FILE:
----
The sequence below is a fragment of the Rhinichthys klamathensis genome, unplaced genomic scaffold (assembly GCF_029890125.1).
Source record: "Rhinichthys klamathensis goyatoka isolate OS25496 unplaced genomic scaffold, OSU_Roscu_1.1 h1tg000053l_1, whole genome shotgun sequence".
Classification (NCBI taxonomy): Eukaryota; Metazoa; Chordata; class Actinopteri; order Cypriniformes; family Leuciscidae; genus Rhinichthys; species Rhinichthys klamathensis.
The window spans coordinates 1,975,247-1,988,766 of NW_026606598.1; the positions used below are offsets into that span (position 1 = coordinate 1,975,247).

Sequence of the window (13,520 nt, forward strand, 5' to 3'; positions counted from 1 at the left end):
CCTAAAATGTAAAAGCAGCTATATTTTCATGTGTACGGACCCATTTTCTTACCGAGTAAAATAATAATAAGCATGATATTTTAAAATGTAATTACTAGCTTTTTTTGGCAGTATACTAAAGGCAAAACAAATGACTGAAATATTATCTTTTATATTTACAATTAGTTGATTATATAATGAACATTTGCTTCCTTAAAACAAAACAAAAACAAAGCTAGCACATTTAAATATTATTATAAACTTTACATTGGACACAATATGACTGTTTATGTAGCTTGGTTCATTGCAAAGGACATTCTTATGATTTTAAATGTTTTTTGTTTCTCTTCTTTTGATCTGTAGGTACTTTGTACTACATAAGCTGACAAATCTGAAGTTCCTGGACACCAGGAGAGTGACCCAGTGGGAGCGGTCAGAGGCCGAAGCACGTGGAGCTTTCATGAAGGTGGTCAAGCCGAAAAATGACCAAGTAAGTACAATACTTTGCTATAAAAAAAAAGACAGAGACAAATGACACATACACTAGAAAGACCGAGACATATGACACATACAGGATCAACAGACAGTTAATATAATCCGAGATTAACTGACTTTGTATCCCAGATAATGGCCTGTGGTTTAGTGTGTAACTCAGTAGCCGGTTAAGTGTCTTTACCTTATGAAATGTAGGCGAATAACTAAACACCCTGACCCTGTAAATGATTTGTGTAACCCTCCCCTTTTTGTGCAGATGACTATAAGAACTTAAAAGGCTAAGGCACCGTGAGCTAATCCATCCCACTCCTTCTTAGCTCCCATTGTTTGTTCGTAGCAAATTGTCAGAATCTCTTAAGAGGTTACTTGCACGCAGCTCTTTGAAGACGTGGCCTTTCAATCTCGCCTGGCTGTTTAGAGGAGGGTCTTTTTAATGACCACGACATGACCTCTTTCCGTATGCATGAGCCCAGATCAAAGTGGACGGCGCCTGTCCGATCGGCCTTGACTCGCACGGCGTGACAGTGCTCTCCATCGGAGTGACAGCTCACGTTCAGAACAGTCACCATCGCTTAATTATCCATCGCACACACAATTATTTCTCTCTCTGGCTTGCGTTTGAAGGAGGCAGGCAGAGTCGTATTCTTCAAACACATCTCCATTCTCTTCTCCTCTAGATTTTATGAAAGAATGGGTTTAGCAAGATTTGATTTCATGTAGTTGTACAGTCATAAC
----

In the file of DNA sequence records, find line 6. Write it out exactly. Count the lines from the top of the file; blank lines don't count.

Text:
CCTAAAATGTAAAAGCAGCTATATTTTCATGTGTACGGACCCATTTTCTTACCGAGTAAAATAATAATAAGCATGATATTTTAAAATGTAATTACTAGCTTTTTTTGGCAGTATACTAAAGGCAAAACAAATGACTGAAATATTATCTTTTATATTTACAATTAGTTGATTATATAATGAACATTTGCTTCCTTAAAACAAAACAAAAACAAAGCTAGCACATTTAAATATTATTATAAACTTTACATTGGACACAATATGACTGTTTATGTAGCTTGGTTCATTGCAAAGGACATTCTTATGATTTTAAATGTTTTTTGTTTCTCTTCTTTTGATCTGTAGGTACTTTGTACTACATAAGCTGACAAATCTGAAGTTCCTGGACACCAGGAGAGTGACCCAGTGGGAGCGGTCAGAGGCCGAAGCACGTGGAGCTTTCATGAAGGTGGTCAAGCCGAAAAATGACCAAGTAAGTACAATACTTTGCTATAAAAAAAAAGACAGAGACAAATGACACATACACTAGAAAGACCGAGACATATGACACATACAGGATCAACAGACAGTTAATATAATCCGAGATTAACTGACTTTGTATCCCAGATAATGGCCTGTGGTTTAGTGTGTAACTCAGTAGCCGGTTAAGTGTCTTTACCTTATGAAATGTAGGCGAATAACTAAACACCCTGACCCTGTAAATGATTTGTGTAACCCTCCCCTTTTTGTGCAGATGACTATAAGAACTTAAAAGGCTAAGGCACCGTGAGCTAATCCATCCCACTCCTTCTTAGCTCCCATTGTTTGTTCGTAGCAAATTGTCAGAATCTCTTAAGAGGTTACTTGCACGCAGCTCTTTGAAGACGTGGCCTTTCAATCTCGCCTGGCTGTTTAGAGGAGGGTCTTTTTAATGACCACGACATGACCTCTTTCCGTATGCATGAGCCCAGATCAAAGTGGACGGCGCCTGTCCGATCGGCCTTGACTCGCACGGCGTGACAGTGCTCTCCATCGGAGTGACAGCTCACGTTCAGAACAGTCACCATCGCTTAATTATCCATCGCACACACAATTATTTCTCTCTCTGGCTTGCGTTTGAAGGAGGCAGGCAGAGTCGTATTCTTCAAACACATCTCCATTCTCTTCTCCTCTAGATTTTATGAAAGAATGGGTTTAGCAAGATTTGATTTCATGTAGTTGTACAGTCATAAC